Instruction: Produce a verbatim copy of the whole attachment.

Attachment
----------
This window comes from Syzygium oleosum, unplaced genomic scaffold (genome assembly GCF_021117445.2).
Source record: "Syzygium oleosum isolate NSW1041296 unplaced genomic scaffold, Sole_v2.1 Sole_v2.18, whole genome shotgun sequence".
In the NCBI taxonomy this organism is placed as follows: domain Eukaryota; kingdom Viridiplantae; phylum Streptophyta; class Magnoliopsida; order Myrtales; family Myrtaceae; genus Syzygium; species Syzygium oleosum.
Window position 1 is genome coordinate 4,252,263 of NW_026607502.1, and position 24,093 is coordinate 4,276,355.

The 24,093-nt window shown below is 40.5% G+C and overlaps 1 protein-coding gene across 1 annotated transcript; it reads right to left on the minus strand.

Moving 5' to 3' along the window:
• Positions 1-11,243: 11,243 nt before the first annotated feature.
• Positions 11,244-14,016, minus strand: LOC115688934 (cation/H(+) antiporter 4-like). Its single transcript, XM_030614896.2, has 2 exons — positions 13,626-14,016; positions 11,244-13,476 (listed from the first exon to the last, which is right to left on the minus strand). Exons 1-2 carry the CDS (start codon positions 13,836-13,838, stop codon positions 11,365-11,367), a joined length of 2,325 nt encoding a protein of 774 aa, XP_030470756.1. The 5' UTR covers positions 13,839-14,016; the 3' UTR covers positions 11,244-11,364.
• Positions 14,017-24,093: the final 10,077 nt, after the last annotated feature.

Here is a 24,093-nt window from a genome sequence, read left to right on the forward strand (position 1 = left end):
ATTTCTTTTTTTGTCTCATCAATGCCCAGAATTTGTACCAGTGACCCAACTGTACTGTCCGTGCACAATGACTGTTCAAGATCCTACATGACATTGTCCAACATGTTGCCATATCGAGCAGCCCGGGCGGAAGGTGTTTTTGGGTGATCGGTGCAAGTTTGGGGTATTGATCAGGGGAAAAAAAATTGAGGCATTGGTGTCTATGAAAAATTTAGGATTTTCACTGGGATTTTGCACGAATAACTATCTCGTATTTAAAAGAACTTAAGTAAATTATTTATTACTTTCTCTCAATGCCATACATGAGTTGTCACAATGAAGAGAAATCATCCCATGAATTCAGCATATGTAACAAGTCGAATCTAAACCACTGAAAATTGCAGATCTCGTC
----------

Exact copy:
This window comes from Syzygium oleosum, unplaced genomic scaffold (genome assembly GCF_021117445.2).
Source record: "Syzygium oleosum isolate NSW1041296 unplaced genomic scaffold, Sole_v2.1 Sole_v2.18, whole genome shotgun sequence".
In the NCBI taxonomy this organism is placed as follows: domain Eukaryota; kingdom Viridiplantae; phylum Streptophyta; class Magnoliopsida; order Myrtales; family Myrtaceae; genus Syzygium; species Syzygium oleosum.
Window position 1 is genome coordinate 4,252,263 of NW_026607502.1, and position 24,093 is coordinate 4,276,355.

The 24,093-nt window shown below is 40.5% G+C and overlaps 1 protein-coding gene across 1 annotated transcript; it reads right to left on the minus strand.

Moving 5' to 3' along the window:
• Positions 1-11,243: 11,243 nt before the first annotated feature.
• Positions 11,244-14,016, minus strand: LOC115688934 (cation/H(+) antiporter 4-like). Its single transcript, XM_030614896.2, has 2 exons — positions 13,626-14,016; positions 11,244-13,476 (listed from the first exon to the last, which is right to left on the minus strand). Exons 1-2 carry the CDS (start codon positions 13,836-13,838, stop codon positions 11,365-11,367), a joined length of 2,325 nt encoding a protein of 774 aa, XP_030470756.1. The 5' UTR covers positions 13,839-14,016; the 3' UTR covers positions 11,244-11,364.
• Positions 14,017-24,093: the final 10,077 nt, after the last annotated feature.

Here is a 24,093-nt window from a genome sequence, read left to right on the forward strand (position 1 = left end):
ATTTCTTTTTTTGTCTCATCAATGCCCAGAATTTGTACCAGTGACCCAACTGTACTGTCCGTGCACAATGACTGTTCAAGATCCTACATGACATTGTCCAACATGTTGCCATATCGAGCAGCCCGGGCGGAAGGTGTTTTTGGGTGATCGGTGCAAGTTTGGGGTATTGATCAGGGGAAAAAAAATTGAGGCATTGGTGTCTATGAAAAATTTAGGATTTTCACTGGGATTTTGCACGAATAACTATCTCGTATTTAAAAGAACTTAAGTAAATTATTTATTACTTTCTCTCAATGCCATACATGAGTTGTCACAATGAAGAGAAATCATCCCATGAATTCAGCATATGTAACAAGTCGAATCTAAACCACTGAAAATTGCAGATCTCGTC